Saturday, June 30, 2007


John Kelso: Hey, Joe, what happened? Joe Odom: Oh, that Jim Williams went and shot somebody. Canapé? —Midnight in the Garden of Good and Evil

Connie's Post:
Appropos of nothing, that movie quote. except when gerald and i are working in the vineyard at a certain time of year and the discussion centers upon the amount of leaves the vines are putting out. then we get the giggles. and a seemingly innocuous word, "canopy" becomes we adopt outlandish southern accents, imitating the characters from the movie Midnight in the Garden of Good and Evil. the topic of our discussion?

leaf canopy management.

if you google leaf canopy management, you'll find many entries—many serious entries— regarding the care and techniques in working with the vertical and lateral shoots, the vine spacing, the types of trellising, the leaf removal from the east facing side to maximize the warming morning sun while protecting the grape clusters from the hot afternoon sun and at the same time, improving air circulation.

this is not that type of article.

here you see uncle pete and gerald looking through the leaf canopy. gerald had just finished telling uncle pete the best balanced canopy is where you can tell what shirt someone on the other side is wearing, but you can't see that person's face. just make you want to smile, doesn't it?

all goofiness aside, gerald had been to a vineyard management seminar at the linden vineyard (located in virginia), the previous sunday and learned quite a bit regarding how to work with the vineyard and the vine. being new to vineyard management, i don't profess to be an expert. i cannot even say i remember everything gerald spoke about while showing us how he needed to have us tend to the vines. what i am presenting today is a simple story of how uncle peter and i interpreted gerald's brief demonstration when we managed our rows' canopy. canopy management in the vineyard is a process of keeping the vine in balance throughout the growing season and essential to producing a grape in balance. an
exuberant proliferation of leaves, while to a casual eye may seem like a thing of beauty, does nothing for the grape produced. the heaviness of leaf production can shade the grape clusters from the sun, resulting in impeding ripening affect the flavor structure. The lack of sun affects the color of the skins of the grapes, and since the grape skin contributes mightily to the color and flavour of the wine, you need that skin to reach its maximum potential. by removing the necessary leaves and lateral shoots, air circulation is improved and disease like rot and mildew can be prevented. remove too much, though, and the grapes could get sunburned or not ripen well. its a delicate balance.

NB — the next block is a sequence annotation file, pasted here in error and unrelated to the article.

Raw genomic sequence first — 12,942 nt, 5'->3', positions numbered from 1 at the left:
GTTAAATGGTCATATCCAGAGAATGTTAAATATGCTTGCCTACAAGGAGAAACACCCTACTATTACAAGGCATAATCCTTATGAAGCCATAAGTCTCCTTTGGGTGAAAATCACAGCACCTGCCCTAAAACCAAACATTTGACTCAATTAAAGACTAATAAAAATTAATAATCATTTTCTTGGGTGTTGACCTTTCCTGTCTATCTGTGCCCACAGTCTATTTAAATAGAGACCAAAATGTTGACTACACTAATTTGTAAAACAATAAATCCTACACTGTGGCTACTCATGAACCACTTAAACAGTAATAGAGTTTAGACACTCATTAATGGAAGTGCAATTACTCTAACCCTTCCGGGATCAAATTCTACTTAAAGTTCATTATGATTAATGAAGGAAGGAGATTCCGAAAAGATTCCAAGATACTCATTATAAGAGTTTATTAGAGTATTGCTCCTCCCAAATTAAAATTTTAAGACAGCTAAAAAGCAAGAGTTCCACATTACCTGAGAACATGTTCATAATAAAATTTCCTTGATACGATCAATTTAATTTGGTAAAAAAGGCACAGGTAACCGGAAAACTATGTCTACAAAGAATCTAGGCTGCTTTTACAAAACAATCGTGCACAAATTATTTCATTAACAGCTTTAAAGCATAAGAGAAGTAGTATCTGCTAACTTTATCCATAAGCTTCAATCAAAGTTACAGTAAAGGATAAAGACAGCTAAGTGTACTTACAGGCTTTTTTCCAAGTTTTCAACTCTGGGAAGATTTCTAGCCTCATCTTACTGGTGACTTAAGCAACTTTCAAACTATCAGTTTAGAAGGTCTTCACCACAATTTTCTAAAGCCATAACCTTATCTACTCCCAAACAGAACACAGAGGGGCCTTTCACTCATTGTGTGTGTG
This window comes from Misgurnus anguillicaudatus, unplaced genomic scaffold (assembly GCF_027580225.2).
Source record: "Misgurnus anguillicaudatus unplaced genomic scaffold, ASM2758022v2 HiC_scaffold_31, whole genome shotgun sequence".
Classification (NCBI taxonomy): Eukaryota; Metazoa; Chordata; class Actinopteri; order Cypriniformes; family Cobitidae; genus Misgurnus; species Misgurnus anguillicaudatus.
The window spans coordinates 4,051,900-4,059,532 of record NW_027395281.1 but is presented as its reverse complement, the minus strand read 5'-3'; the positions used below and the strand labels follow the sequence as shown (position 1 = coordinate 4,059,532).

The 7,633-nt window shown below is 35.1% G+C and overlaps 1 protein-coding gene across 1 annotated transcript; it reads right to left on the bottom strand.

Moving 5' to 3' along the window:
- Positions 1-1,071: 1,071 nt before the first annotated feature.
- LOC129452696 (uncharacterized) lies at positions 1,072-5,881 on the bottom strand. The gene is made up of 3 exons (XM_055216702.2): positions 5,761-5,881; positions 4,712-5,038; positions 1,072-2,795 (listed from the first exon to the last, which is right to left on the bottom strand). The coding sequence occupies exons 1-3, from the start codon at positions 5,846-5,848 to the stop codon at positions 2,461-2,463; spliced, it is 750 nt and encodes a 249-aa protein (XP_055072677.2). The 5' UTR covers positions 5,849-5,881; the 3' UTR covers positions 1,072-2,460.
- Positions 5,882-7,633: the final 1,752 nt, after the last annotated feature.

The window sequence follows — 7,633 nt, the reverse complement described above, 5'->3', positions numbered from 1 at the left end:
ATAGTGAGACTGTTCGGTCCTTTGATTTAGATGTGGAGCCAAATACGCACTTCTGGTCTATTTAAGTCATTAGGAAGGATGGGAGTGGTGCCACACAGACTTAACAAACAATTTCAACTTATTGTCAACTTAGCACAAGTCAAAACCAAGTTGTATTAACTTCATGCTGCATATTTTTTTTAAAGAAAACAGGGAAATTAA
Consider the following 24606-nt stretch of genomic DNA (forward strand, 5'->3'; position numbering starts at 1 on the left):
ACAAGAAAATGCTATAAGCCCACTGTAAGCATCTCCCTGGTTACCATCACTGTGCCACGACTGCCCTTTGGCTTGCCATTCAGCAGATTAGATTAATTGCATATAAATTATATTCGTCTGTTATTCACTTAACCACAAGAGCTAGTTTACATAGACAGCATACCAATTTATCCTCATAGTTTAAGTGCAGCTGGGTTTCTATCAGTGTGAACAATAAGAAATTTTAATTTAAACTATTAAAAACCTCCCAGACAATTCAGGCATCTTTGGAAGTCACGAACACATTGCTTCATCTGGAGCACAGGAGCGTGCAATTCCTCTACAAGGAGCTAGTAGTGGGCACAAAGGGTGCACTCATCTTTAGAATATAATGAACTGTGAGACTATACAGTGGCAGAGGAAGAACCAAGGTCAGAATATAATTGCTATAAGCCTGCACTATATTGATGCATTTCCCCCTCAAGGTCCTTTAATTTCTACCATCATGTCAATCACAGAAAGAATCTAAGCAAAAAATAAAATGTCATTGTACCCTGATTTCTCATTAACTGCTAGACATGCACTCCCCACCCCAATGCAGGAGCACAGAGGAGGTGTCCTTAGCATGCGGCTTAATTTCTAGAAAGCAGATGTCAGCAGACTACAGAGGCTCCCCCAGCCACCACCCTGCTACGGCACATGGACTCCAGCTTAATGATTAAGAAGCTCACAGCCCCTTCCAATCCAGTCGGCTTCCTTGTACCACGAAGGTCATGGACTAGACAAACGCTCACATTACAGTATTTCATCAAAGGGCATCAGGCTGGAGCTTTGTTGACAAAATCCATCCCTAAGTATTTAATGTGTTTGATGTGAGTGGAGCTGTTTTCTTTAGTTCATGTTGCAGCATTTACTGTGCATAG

first, gerald said it was important to remove the east-side facing leaves below the grape clusters. removing these leaves will help expose the grapes to the morning sun, a gentle warming action. later, when the sun rises overhead and starts on its western descent, the overhead and western facing canopy will protect the vineyard from the harsher afternoon rays. here, you see gerald demonstrating for uncle pete how and where to snap off the leaves and which lateral shoots should go. i came into the vineyard a little late on the demo, so uncle peter then gave me a recap of how to remove leaves and shoots as gerald moved on to his other vineyard chores.

the next series of images shows uncle peter demonstrating how you needed to look into the vine's canopy, find the grape cluster and start to work around, snapping off the leaves in front, making sure you don't accidently grab the cluster itself, and removing the shoots that were growing sideways (lateral). once you did this properly, there was the eastern-exposed cluster. uncle pete and i worked our respective rows that afternoon, snapping and pulling on the vines.

the last two small pictures are the resulting before and after picture. first, you'll see the canopy is dense and the clusters are shaded. the next image shows the cluster are now exposed and the air circulation has been improved. once i finished my row and looked back, i really got a sense of accomplishment.

i also feel i am beginning to understand the different varieties of grapes we are proofing grow in different ways. like the sangiovese—wildly exuberant—the row is like the big blond labrador retriever of our east vineyard. seeing the first row of the proofing vineyard just puts a smile on my face as i enter the vineyard. now, though, i see we need to put more discipline into the training of our puppies. on the other hand, we have a variety like the marchand—clearly the well-disciplined standard show poodle of the vineyard. here is a picture of a nicely structured marchand vine. i think this is how we'd like the vines and their vertical shoots to be placed. exceptionally pretty with the afternoon sun illuminating the leaves.

1 comment:

Jeffrey Morgan said...

Vineyards looks great, and I enjoy reading about all your hardwork...Great job!